Your history resonated strongly with me; it was very similar to mine. I've long thought reincarnation would be fine if I could just skip the childhood part. I had far from a horrible childhood, but I, too, got the distinct impression there was little pleasurable about parenthood.

  6. #36
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    Quote Originally Posted by JaneV2.0 View Post
    I, too, got the distinct impression there was little pleasurable about parenthood.
    In my experience, the pleasures of parenthood more resemble the satisfaction that comes from accomplishing a difficult task than anything else. I think you need a certain sort of character and outlook to get the most out of it.

    If comfort is the priority, parenthood doesnít offer much, except perhaps fairly late in life; but there really is no guarantee of that. If someone is after unconditional love, they would be better advised to get a dog than raise a child. You can pretty much toss certainty out the window as well.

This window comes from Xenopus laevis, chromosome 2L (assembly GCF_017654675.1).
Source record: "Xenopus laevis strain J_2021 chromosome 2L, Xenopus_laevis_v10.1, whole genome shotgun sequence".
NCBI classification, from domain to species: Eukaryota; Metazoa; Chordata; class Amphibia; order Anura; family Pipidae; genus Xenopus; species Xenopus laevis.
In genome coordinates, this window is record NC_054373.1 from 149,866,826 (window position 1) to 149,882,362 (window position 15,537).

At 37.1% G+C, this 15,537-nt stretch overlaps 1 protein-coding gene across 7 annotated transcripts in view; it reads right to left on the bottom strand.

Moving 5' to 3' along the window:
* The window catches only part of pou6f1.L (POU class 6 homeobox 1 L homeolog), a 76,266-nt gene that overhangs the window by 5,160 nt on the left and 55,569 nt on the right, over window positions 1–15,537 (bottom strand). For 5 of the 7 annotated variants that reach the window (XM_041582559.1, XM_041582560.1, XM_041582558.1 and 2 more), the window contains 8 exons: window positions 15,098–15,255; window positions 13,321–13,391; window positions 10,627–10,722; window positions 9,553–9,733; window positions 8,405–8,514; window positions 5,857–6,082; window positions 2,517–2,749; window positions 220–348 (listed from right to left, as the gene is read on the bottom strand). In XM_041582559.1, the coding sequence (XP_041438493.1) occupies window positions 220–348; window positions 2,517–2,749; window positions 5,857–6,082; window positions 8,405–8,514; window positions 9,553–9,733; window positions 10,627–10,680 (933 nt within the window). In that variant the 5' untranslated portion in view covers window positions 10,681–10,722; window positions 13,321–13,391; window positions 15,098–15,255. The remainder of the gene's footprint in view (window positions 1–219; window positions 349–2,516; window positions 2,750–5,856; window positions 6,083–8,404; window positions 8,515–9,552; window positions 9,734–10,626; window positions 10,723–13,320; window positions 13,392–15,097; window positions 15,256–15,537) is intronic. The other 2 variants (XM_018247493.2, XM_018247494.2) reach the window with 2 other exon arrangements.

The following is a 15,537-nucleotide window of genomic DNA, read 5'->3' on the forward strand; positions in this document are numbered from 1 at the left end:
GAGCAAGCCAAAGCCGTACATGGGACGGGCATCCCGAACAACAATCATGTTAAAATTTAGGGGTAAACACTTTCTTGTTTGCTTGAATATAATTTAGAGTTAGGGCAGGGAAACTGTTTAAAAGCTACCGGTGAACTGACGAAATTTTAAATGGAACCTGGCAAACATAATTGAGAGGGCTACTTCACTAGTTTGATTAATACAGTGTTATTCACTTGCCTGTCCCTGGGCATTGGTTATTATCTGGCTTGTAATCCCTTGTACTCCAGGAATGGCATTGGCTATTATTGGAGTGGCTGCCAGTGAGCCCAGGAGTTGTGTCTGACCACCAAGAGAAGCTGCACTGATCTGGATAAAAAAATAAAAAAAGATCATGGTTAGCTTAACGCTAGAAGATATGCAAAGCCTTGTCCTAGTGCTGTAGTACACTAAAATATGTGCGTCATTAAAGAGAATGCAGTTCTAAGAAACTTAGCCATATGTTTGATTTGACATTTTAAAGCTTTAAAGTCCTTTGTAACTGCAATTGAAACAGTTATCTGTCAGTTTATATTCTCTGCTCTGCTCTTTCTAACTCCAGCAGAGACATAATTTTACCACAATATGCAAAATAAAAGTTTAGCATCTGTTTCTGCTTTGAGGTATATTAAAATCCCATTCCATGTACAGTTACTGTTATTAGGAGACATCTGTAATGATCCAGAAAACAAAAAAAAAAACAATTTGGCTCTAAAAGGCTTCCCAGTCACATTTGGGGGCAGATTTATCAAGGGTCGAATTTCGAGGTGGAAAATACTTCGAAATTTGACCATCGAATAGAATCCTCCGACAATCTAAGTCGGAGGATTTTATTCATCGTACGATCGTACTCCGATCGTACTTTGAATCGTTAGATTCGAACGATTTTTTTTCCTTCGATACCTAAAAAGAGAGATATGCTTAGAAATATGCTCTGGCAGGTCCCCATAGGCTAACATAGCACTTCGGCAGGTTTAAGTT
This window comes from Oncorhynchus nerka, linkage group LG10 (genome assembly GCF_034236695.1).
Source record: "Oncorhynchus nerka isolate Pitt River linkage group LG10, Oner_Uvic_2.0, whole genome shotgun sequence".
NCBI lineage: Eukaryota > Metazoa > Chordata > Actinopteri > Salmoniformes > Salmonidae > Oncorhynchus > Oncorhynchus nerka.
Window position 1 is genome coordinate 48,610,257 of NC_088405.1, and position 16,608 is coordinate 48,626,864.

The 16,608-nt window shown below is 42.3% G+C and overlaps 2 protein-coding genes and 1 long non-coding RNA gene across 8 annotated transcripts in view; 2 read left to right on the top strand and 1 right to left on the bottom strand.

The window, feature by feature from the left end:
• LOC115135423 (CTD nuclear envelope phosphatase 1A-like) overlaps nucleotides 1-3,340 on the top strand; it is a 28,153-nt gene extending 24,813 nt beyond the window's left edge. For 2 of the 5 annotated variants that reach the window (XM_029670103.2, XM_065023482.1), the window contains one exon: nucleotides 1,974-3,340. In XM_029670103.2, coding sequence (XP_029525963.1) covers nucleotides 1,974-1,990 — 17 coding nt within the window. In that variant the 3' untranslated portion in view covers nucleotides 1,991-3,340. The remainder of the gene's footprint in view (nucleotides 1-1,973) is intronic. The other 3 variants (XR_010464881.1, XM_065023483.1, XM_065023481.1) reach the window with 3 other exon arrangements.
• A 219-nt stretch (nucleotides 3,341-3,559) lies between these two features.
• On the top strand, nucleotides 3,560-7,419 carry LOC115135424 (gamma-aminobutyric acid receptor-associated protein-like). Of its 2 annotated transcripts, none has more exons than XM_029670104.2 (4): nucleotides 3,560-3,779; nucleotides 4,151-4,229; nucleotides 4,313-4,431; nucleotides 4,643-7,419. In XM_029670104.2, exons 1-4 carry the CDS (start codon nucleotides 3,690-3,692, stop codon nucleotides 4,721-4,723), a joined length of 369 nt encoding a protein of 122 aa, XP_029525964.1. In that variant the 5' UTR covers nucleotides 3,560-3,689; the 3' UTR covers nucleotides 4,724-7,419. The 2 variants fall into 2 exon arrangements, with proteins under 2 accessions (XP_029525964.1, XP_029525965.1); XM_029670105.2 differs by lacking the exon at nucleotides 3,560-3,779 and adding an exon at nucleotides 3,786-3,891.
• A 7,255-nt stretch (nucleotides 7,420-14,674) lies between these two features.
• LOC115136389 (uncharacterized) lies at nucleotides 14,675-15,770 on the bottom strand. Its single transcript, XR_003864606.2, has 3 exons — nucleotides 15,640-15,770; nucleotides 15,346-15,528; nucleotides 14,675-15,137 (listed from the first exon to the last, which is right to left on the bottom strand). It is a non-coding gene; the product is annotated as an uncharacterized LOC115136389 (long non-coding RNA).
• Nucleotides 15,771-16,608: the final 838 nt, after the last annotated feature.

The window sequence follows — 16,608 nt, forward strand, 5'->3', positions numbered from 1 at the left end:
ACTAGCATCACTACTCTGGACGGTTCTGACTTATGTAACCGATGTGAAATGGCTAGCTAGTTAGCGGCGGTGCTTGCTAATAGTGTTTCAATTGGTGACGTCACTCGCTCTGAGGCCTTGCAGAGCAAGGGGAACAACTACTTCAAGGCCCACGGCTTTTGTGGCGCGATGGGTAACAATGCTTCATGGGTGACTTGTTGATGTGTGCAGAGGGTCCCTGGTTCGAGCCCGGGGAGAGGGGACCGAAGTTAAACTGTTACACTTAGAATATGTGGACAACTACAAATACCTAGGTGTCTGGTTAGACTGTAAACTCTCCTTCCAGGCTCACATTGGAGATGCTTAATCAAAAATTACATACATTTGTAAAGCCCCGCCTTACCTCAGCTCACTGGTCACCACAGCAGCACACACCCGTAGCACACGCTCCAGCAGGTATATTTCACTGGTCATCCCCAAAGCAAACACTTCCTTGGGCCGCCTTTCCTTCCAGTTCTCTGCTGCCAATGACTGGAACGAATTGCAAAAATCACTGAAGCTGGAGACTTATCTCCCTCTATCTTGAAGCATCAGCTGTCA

Itís like fly fishing in that it can be difficult and expensive and uncomfortable, but it offers certain moments unobtainable in any other way. And those moments can be so sublime as to dispel any thought that living isnít worth the trouble.

  7. #37
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    Hmmm...I seem to recall a similar mindset when I was young. It was not cool to over-populate and having one or none was best. Thus, I do get aggravated when I see so many moms at the park these days with four or more. I do think that is irresponsible in these times. I also have met quite a few couples who have decided that multiple dogs are their children. I liked the author's comment from her mom about so much "navel-gazing" as one can certainly overthink things. I don't regret having one child. It has been a life experience I am glad I experienced and I know she is very glad to be here.

  8. #38
    Senior Member razz's Avatar
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    Quote Originally Posted by LDAHL View Post
    In my experience, the pleasures of parenthood more resemble the satisfaction that comes from accomplishing a difficult task than anything else. I think you need a certain sort of character and outlook to get the most out of it.